Dwight Howard Leaving Is a Reflection On How Far the Lakers Have Fallen

I've been a Los Angeles Lakers fan from the first day I watched professional basketball on television as a kid. No, I was not supporting the most popular team at the time (the Chicago Bulls), or the best player (Michael Jordan), but I knew that the Los Angeles Lakers were a dignified and highly respected franchise.

I'd never thought I'd see them lose their way like they have in the last couple of years. We've seen signs of it coming, but I never thought it'd materialize like it has.

Dwight Howard's decision to leave for the Houston Rockets was the positive, diagnosis-confirming test result of what's plaguing the Lakers.   

It is a sad reality for the finest professional franchise basketball has ever seen. Including its early days in Minneapolis, the Laker franchise boasts 16 world championships, 32 conference titles, and have missed the playoffs only five times in franchise history. Its rivalry with the Boston Celtics is the most storied in NBA history. And, according to Forbes, the Lakers are the second-most valuable NBA franchise.

They've employed a collection of the most talented and biggest superstars of any era, in every era. George Mikan was the league's first "superstar." Jerry West is the NBA's logo and the only man to win the NBA Finals MVP trophy for a losing team. Elgin Baylor should have trademarked the term "hang-time", because his arrival in the league revolutionized the game from a bunch of slow guys who refused to jump or dunk into an opera of athletic marvel.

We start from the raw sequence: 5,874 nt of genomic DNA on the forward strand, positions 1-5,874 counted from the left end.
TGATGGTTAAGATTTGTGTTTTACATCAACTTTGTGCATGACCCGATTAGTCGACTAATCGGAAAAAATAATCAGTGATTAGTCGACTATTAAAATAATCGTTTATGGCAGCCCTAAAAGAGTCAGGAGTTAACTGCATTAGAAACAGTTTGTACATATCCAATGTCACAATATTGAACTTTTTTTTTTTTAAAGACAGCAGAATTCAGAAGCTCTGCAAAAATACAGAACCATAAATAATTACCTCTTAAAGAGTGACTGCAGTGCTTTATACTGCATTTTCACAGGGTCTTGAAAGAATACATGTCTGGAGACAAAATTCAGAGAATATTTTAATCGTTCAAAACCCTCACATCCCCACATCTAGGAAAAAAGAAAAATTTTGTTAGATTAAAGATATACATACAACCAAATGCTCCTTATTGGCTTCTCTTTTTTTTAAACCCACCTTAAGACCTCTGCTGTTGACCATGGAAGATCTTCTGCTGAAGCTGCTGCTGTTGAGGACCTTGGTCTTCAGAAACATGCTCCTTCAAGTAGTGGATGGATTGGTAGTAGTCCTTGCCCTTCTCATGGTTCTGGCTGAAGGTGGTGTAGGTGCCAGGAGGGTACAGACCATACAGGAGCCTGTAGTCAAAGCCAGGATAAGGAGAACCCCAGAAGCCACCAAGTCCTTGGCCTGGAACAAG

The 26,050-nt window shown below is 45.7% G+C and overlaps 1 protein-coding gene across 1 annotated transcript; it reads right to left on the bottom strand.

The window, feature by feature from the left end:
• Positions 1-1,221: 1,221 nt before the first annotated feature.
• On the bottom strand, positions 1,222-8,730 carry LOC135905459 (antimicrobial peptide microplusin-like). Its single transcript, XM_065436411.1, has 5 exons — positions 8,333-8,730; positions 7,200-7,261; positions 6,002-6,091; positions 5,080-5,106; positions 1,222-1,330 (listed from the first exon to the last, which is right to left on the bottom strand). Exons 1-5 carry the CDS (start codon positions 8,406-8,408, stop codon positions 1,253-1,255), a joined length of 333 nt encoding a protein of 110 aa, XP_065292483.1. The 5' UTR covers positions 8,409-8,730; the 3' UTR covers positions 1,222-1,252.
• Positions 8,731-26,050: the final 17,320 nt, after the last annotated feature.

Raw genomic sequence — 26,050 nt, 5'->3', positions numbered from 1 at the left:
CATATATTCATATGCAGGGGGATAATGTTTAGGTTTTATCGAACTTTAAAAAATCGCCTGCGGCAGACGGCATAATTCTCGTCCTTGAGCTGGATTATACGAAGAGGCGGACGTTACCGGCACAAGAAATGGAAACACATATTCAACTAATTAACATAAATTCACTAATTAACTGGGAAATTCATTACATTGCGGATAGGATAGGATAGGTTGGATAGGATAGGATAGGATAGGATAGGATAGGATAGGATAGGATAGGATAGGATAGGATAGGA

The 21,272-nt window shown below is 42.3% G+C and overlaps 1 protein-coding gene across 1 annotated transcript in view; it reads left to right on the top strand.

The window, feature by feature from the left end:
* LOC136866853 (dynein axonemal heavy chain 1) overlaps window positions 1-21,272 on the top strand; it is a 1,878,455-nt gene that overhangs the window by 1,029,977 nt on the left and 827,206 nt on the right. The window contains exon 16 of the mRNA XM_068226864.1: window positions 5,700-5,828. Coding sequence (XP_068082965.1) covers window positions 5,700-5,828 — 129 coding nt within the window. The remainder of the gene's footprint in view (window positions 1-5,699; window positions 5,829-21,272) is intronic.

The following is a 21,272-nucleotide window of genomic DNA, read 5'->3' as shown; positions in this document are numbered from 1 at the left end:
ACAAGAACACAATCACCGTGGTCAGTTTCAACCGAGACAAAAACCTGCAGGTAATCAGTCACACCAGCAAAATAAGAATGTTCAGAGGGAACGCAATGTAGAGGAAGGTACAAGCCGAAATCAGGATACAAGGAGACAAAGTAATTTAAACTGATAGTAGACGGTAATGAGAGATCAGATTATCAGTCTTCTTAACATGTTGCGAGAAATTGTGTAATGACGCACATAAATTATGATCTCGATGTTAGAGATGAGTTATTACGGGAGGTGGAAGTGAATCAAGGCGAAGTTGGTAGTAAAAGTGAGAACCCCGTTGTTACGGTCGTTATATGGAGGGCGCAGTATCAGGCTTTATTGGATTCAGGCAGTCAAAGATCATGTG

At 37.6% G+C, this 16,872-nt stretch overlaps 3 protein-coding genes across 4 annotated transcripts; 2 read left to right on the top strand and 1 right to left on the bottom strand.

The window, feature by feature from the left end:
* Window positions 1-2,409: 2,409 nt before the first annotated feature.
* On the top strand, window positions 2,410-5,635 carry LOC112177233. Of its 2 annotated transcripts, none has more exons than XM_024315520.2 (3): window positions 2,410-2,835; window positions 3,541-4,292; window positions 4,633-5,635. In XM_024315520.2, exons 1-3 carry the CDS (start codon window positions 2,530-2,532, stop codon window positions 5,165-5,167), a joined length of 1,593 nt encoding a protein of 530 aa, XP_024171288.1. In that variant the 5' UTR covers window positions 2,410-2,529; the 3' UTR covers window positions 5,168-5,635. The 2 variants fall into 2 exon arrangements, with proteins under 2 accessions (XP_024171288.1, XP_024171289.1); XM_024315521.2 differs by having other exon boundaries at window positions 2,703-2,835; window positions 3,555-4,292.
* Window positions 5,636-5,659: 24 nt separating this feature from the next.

Wilt Chamberlain—still the greatest statistical and physical anomaly in basketball history, perhaps in all sports history—teamed with West and Baylor to win a title. Kareem Abdul-Jabbar had the longest, most enduring career of any NBA superstar and is still the all-time leader in points scored.

The electrifying Magic Johnson was perhaps the most versatile player ever. (In an epic Game 6 perfor...

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